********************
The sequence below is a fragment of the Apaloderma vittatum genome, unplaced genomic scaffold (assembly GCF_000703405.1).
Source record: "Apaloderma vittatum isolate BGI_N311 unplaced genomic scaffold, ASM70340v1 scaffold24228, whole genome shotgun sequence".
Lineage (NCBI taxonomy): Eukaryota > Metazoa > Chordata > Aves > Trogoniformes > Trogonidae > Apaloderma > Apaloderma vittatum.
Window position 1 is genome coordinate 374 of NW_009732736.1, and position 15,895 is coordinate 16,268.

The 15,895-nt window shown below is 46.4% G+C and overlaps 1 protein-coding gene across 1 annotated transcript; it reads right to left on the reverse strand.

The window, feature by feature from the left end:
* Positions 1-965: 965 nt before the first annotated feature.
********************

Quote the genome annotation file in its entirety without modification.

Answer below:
The sequence below is a fragment of the Apaloderma vittatum genome, unplaced genomic scaffold (assembly GCF_000703405.1).
Source record: "Apaloderma vittatum isolate BGI_N311 unplaced genomic scaffold, ASM70340v1 scaffold24228, whole genome shotgun sequence".
Lineage (NCBI taxonomy): Eukaryota > Metazoa > Chordata > Aves > Trogoniformes > Trogonidae > Apaloderma > Apaloderma vittatum.
Window position 1 is genome coordinate 374 of NW_009732736.1, and position 15,895 is coordinate 16,268.

The 15,895-nt window shown below is 46.4% G+C and overlaps 1 protein-coding gene across 1 annotated transcript; it reads right to left on the reverse strand.

The window, feature by feature from the left end:
* Positions 1-965: 965 nt before the first annotated feature.